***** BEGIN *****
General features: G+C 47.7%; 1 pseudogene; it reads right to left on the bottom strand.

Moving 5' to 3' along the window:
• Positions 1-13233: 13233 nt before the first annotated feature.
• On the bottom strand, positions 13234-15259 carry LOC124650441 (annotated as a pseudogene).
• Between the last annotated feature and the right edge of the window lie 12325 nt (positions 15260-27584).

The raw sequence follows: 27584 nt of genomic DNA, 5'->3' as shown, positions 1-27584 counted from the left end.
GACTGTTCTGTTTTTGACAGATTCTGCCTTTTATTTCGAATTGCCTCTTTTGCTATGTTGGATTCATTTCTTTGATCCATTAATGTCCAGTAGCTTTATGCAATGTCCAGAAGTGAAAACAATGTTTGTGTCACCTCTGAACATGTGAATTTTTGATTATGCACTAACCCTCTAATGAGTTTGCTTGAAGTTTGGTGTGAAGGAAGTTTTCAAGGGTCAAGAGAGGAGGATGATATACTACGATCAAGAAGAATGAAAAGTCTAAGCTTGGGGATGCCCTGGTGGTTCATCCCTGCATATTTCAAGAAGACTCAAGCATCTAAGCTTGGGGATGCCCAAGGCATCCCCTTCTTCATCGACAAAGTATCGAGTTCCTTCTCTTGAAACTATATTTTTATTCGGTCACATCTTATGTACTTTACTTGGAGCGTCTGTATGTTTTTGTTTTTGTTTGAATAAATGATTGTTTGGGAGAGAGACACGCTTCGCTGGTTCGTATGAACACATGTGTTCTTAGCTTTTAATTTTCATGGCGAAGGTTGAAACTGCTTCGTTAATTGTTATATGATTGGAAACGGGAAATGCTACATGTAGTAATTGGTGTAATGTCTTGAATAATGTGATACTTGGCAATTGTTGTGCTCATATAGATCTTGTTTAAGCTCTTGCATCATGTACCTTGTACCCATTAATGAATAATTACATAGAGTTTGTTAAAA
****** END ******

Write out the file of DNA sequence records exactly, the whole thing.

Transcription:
General features: G+C 47.7%; 1 pseudogene; it reads right to left on the bottom strand.

Moving 5' to 3' along the window:
• Positions 1-13233: 13233 nt before the first annotated feature.
• On the bottom strand, positions 13234-15259 carry LOC124650441 (annotated as a pseudogene).
• Between the last annotated feature and the right edge of the window lie 12325 nt (positions 15260-27584).

The raw sequence follows: 27584 nt of genomic DNA, 5'->3' as shown, positions 1-27584 counted from the left end.
GACTGTTCTGTTTTTGACAGATTCTGCCTTTTATTTCGAATTGCCTCTTTTGCTATGTTGGATTCATTTCTTTGATCCATTAATGTCCAGTAGCTTTATGCAATGTCCAGAAGTGAAAACAATGTTTGTGTCACCTCTGAACATGTGAATTTTTGATTATGCACTAACCCTCTAATGAGTTTGCTTGAAGTTTGGTGTGAAGGAAGTTTTCAAGGGTCAAGAGAGGAGGATGATATACTACGATCAAGAAGAATGAAAAGTCTAAGCTTGGGGATGCCCTGGTGGTTCATCCCTGCATATTTCAAGAAGACTCAAGCATCTAAGCTTGGGGATGCCCAAGGCATCCCCTTCTTCATCGACAAAGTATCGAGTTCCTTCTCTTGAAACTATATTTTTATTCGGTCACATCTTATGTACTTTACTTGGAGCGTCTGTATGTTTTTGTTTTTGTTTGAATAAATGATTGTTTGGGAGAGAGACACGCTTCGCTGGTTCGTATGAACACATGTGTTCTTAGCTTTTAATTTTCATGGCGAAGGTTGAAACTGCTTCGTTAATTGTTATATGATTGGAAACGGGAAATGCTACATGTAGTAATTGGTGTAATGTCTTGAATAATGTGATACTTGGCAATTGTTGTGCTCATATAGATCTTGTTTAAGCTCTTGCATCATGTACCTTGTACCCATTAATGAATAATTACATAGAGTTTGTTAAAA